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Minorities panel notice to ex-Waqf chief Rizvi over his SC plea to remove 26 Quran verses

The notice to Rizvi comes day after protests broke out in various parts of Uttar Pradesh and Hyderabad demanding his arrest.

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New Delhi: The National Commission for Minorities (NCM) Monday issued a notice to Waseem Rizvi, a former chairman of the Uttar Pradesh Shia Waqf Board, for moving the Supreme Court with a plea seeking removal of some verses of the Quran claiming they promote violence. 

“The commission is of the opinion that the statement given by you appears to be a well thought out conspiracy to disturb the communal harmony of the country,” reads the notice, accessed by ThePrint. 

The commission has asked Rizvi to withdraw his comments and tender an unconditional apology, failing which it will hold a hearing and direct authorities to take appropriate legal action against Rizvi.

In a recent PIL in the Supreme Court, Rizvi has demanded the removal of 26 verses from the Quran claiming terrorists used these verses to “promote jihad”.

‘Statement prejudicial to national interest’

In its notice to Rizvi, the commission has said his statement is “provocative and disturbs the balance of communal harmony of a secular nation and has hurt the sentiments of a religious minority community”. 

The notice comes just a day after protests broke out in different parts of the country Lucknow and Hyderabad demanding Rizvi’s arrest. 

The minorities panel said while it has acted on the complaint of four persons, it has received over a hundred complaints against Rizvi. 

“While our notice comes on the complaint of four people, we have actually received at least 150 complaints against Rizvi in the past few days,” said Atif Rasheed, chairperson, NCM. “Muslims’ sentiments have been hurt across the country.” 

The commission’s mandate includes monitoring the functioning of the safeguards for minorities provided in the Constitution and looking into specific complaints regarding deprivation of rights of minorities, among others. It became a statutory body in 1992. 

The notice also said Rizvi’s statement violated IPC sections 153A, which relates to promoting enmity between different groups on grounds of religion, and 295A, which relates to deliberate and malicious acts, intended to outrage reli­gious feelings of any class by insulting its religion or reli­gious beliefs.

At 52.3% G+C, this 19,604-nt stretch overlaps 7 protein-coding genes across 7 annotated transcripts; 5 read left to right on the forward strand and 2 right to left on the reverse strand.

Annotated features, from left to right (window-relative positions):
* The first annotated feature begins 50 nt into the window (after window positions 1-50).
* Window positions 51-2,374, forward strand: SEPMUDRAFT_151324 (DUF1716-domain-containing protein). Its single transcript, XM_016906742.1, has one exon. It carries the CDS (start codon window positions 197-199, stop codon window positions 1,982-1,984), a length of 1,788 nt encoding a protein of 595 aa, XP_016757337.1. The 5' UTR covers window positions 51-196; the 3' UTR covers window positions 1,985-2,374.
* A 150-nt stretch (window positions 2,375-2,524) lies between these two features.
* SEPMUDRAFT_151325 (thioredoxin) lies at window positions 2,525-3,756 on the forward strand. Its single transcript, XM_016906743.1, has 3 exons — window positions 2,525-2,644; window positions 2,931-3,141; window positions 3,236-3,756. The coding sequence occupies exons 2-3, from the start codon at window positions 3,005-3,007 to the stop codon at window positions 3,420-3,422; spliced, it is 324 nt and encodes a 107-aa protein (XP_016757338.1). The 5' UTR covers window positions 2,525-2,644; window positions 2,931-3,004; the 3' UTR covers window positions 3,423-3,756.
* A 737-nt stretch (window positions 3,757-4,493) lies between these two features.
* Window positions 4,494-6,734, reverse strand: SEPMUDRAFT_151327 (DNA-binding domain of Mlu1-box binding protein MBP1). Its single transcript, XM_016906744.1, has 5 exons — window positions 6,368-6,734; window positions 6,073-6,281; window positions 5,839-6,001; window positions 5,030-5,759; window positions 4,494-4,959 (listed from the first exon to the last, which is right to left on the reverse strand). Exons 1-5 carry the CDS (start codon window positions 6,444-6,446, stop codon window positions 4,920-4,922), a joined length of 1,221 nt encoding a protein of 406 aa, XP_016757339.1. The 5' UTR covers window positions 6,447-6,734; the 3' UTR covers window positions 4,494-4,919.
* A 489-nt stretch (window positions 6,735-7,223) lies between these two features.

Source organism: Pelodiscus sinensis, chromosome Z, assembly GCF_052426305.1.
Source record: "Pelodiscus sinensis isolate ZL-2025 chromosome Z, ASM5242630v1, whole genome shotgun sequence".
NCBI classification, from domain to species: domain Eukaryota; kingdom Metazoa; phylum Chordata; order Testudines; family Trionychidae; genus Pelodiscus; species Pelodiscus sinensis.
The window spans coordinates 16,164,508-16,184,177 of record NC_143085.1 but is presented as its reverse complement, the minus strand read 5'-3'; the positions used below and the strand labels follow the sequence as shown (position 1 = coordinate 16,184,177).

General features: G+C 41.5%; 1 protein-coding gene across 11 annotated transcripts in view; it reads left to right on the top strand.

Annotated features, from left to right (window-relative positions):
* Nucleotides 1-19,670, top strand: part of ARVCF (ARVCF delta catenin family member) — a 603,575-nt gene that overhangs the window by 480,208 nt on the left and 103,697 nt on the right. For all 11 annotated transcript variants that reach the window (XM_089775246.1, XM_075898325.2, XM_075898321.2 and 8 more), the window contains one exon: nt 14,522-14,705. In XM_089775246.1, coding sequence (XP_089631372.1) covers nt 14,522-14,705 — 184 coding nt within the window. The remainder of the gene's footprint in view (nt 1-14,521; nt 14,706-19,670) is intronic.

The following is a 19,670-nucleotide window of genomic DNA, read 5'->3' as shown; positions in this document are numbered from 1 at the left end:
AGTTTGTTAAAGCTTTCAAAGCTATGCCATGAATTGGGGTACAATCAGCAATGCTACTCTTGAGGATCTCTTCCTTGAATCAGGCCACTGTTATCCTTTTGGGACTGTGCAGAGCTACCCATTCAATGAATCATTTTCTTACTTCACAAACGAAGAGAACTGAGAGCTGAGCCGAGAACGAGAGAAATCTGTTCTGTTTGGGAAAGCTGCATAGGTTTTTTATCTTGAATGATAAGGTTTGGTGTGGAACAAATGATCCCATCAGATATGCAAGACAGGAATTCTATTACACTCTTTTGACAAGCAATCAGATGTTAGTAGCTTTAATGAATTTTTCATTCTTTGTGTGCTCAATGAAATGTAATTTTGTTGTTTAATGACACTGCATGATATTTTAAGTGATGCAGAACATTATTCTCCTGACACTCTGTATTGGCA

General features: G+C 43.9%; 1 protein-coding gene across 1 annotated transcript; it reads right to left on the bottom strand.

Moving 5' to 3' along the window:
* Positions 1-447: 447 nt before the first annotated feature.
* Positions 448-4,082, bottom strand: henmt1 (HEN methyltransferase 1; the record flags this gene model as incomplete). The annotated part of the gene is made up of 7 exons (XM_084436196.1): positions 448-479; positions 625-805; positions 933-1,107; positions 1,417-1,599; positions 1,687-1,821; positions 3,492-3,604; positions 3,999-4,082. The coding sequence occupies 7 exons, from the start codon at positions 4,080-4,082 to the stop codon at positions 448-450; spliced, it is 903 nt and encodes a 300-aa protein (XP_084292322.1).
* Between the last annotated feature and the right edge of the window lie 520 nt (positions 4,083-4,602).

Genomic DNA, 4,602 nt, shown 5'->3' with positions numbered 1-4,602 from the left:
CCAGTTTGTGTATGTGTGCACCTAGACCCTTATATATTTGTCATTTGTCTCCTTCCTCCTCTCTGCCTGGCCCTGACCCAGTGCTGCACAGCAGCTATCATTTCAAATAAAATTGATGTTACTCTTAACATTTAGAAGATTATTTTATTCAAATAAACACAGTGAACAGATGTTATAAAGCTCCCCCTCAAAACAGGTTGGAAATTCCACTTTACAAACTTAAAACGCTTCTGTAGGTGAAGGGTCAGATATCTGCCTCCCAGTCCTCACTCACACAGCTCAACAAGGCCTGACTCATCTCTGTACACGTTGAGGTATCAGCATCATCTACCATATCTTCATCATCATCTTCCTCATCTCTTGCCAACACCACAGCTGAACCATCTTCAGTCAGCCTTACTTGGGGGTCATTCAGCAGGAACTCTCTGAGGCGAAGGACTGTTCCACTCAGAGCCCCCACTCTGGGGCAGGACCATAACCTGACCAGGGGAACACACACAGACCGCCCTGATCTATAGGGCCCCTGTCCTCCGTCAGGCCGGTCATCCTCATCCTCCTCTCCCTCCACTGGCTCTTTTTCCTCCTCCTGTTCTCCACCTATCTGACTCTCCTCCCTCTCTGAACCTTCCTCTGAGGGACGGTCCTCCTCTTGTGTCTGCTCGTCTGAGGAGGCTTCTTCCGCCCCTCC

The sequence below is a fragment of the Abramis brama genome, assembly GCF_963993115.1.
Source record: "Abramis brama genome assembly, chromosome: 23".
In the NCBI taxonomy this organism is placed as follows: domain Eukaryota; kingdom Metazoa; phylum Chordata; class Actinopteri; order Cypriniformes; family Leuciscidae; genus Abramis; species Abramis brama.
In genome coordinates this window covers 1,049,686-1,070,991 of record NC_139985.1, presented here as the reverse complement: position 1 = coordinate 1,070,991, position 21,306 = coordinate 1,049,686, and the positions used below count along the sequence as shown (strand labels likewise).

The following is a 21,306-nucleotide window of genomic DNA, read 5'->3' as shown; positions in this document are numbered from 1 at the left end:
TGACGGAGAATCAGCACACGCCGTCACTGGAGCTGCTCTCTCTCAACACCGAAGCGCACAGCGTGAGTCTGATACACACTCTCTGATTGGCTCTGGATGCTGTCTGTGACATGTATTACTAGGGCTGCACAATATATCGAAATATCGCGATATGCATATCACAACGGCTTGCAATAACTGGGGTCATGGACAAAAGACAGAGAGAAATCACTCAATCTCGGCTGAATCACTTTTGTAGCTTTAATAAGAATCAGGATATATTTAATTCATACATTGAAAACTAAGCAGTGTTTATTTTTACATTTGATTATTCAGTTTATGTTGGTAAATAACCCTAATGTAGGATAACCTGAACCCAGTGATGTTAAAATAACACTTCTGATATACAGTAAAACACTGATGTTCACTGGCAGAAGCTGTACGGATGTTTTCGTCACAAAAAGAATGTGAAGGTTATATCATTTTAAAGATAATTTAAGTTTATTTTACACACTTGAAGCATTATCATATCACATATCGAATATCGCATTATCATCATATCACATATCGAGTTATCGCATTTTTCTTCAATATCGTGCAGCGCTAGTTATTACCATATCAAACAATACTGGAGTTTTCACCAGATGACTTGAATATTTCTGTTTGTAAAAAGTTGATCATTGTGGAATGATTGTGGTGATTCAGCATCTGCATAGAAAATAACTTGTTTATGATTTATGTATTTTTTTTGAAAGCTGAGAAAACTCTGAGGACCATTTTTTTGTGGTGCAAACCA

“The statement is highly provocative, objectionable and malicious, prejudicial to maintenance of peace and harmony, with intent to outrage the religious feelings of a particular community and to insult the particular religion,” the notice reads. 

Repeat offender Rizvi

Rizvi, however, is not new to controversy

In 2018, he had written to Prime Minister Narendra Modi, asking him to shut down madrasas as they bred “terrorists”. In 2017, he had said the Shia Waqf Board is in favour of a grand Ram Temple in Ayodhya. 

ThePrint tried to reach Rizvi through phone for a comment but he could not be contacted. 

Rasheed, however, said while the apex court will look into the PIL, religious feelings cannot be outraged like this. “We will also examine the matter and the Supreme Court will also take its own decision,” he added. “But this country cannot run on insults. You cannot insult the Quran and try to become a hero.”


Also read: Muslims holding Quran and computer can crack UPSC. But for some, they are still jihadis


 

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3 COMMENTS

  1. Here’s a man who is putting at stake everything for the sake of peace in the country.
    Is this the sad country you want to live in…where you get branded as an “offender” for someone who has the guts to call a spade a spade and put his everything at risk for it? Very disappointed with this article.
    Btw, where is “freedom of expression” that you tomtom about all the time? Is it valid only for some people in the country?

    • Kya peace hai you should remove that portion where ur so called pandavas played satranj biwi ko to apna chora he ni
      Ur Lord cut down the nose of a lady
      Even left his own wife

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